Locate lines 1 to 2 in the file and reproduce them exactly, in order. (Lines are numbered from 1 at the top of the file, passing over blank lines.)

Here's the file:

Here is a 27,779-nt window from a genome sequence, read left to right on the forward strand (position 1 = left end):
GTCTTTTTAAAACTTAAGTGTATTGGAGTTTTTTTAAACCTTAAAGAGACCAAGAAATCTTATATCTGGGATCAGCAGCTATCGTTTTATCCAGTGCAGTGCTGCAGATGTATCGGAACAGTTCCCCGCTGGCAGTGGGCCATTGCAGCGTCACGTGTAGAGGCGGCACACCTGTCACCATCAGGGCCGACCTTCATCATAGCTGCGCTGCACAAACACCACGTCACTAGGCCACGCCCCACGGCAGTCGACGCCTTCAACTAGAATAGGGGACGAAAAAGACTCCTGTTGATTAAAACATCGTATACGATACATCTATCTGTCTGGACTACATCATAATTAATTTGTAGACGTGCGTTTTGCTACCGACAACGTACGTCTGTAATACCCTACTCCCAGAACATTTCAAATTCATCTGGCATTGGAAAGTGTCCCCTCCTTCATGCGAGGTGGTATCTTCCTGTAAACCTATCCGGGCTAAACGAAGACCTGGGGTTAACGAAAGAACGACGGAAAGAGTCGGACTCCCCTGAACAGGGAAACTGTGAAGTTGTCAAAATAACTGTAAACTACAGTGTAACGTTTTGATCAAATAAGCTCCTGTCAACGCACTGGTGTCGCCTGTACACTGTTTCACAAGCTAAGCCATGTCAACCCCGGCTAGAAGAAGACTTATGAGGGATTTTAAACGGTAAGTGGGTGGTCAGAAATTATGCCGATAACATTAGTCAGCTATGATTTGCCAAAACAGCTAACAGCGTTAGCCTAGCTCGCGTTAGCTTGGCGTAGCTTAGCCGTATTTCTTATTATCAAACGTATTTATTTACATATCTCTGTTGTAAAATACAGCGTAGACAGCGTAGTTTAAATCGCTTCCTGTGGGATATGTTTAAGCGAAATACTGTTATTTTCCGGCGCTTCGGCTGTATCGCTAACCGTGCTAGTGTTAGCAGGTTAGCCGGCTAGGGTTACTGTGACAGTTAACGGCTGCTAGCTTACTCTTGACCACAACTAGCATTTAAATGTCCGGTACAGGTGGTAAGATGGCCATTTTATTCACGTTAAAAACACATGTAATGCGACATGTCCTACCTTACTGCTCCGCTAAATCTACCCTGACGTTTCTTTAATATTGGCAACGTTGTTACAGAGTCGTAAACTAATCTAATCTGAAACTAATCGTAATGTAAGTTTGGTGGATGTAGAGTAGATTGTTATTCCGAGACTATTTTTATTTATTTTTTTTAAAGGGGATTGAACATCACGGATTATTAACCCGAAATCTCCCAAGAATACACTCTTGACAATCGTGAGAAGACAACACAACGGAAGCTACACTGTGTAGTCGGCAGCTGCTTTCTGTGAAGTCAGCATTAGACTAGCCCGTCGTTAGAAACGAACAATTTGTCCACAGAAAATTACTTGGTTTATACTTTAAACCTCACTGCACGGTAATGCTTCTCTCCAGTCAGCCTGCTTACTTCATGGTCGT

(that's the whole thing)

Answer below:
Here is a 27,779-nt window from a genome sequence, read left to right on the forward strand (position 1 = left end):
GTCTTTTTAAAACTTAAGTGTATTGGAGTTTTTTTAAACCTTAAAGAGACCAAGAAATCTTATATCTGGGATCAGCAGCTATCGTTTTATCCAGTGCAGTGCTGCAGATGTATCGGAACAGTTCCCCGCTGGCAGTGGGCCATTGCAGCGTCACGTGTAGAGGCGGCACACCTGTCACCATCAGGGCCGACCTTCATCATAGCTGCGCTGCACAAACACCACGTCACTAGGCCACGCCCCACGGCAGTCGACGCCTTCAACTAGAATAGGGGACGAAAAAGACTCCTGTTGATTAAAACATCGTATACGATACATCTATCTGTCTGGACTACATCATAATTAATTTGTAGACGTGCGTTTTGCTACCGACAACGTACGTCTGTAATACCCTACTCCCAGAACATTTCAAATTCATCTGGCATTGGAAAGTGTCCCCTCCTTCATGCGAGGTGGTATCTTCCTGTAAACCTATCCGGGCTAAACGAAGACCTGGGGTTAACGAAAGAACGACGGAAAGAGTCGGACTCCCCTGAACAGGGAAACTGTGAAGTTGTCAAAATAACTGTAAACTACAGTGTAACGTTTTGATCAAATAAGCTCCTGTCAACGCACTGGTGTCGCCTGTACACTGTTTCACAAGCTAAGCCATGTCAACCCCGGCTAGAAGAAGACTTATGAGGGATTTTAAACGGTAAGTGGGTGGTCAGAAATTATGCCGATAACATTAGTCAGCTATGATTTGCCAAAACAGCTAACAGCGTTAGCCTAGCTCGCGTTAGCTTGGCGTAGCTTAGCCGTATTTCTTATTATCAAACGTATTTATTTACATATCTCTGTTGTAAAATACAGCGTAGACAGCGTAGTTTAAATCGCTTCCTGTGGGATATGTTTAAGCGAAATACTGTTATTTTCCGGCGCTTCGGCTGTATCGCTAACCGTGCTAGTGTTAGCAGGTTAGCCGGCTAGGGTTACTGTGACAGTTAACGGCTGCTAGCTTACTCTTGACCACAACTAGCATTTAAATGTCCGGTACAGGTGGTAAGATGGCCATTTTATTCACGTTAAAAACACATGTAATGCGACATGTCCTACCTTACTGCTCCGCTAAATCTACCCTGACGTTTCTTTAATATTGGCAACGTTGTTACAGAGTCGTAAACTAATCTAATCTGAAACTAATCGTAATGTAAGTTTGGTGGATGTAGAGTAGATTGTTATTCCGAGACTATTTTTATTTATTTTTTTTAAAGGGGATTGAACATCACGGATTATTAACCCGAAATCTCCCAAGAATACACTCTTGACAATCGTGAGAAGACAACACAACGGAAGCTACACTGTGTAGTCGGCAGCTGCTTTCTGTGAAGTCAGCATTAGACTAGCCCGTCGTTAGAAACGAACAATTTGTCCACAGAAAATTACTTGGTTTATACTTTAAACCTCACTGCACGGTAATGCTTCTCTCCAGTCAGCCTGCTTACTTCATGGTCGT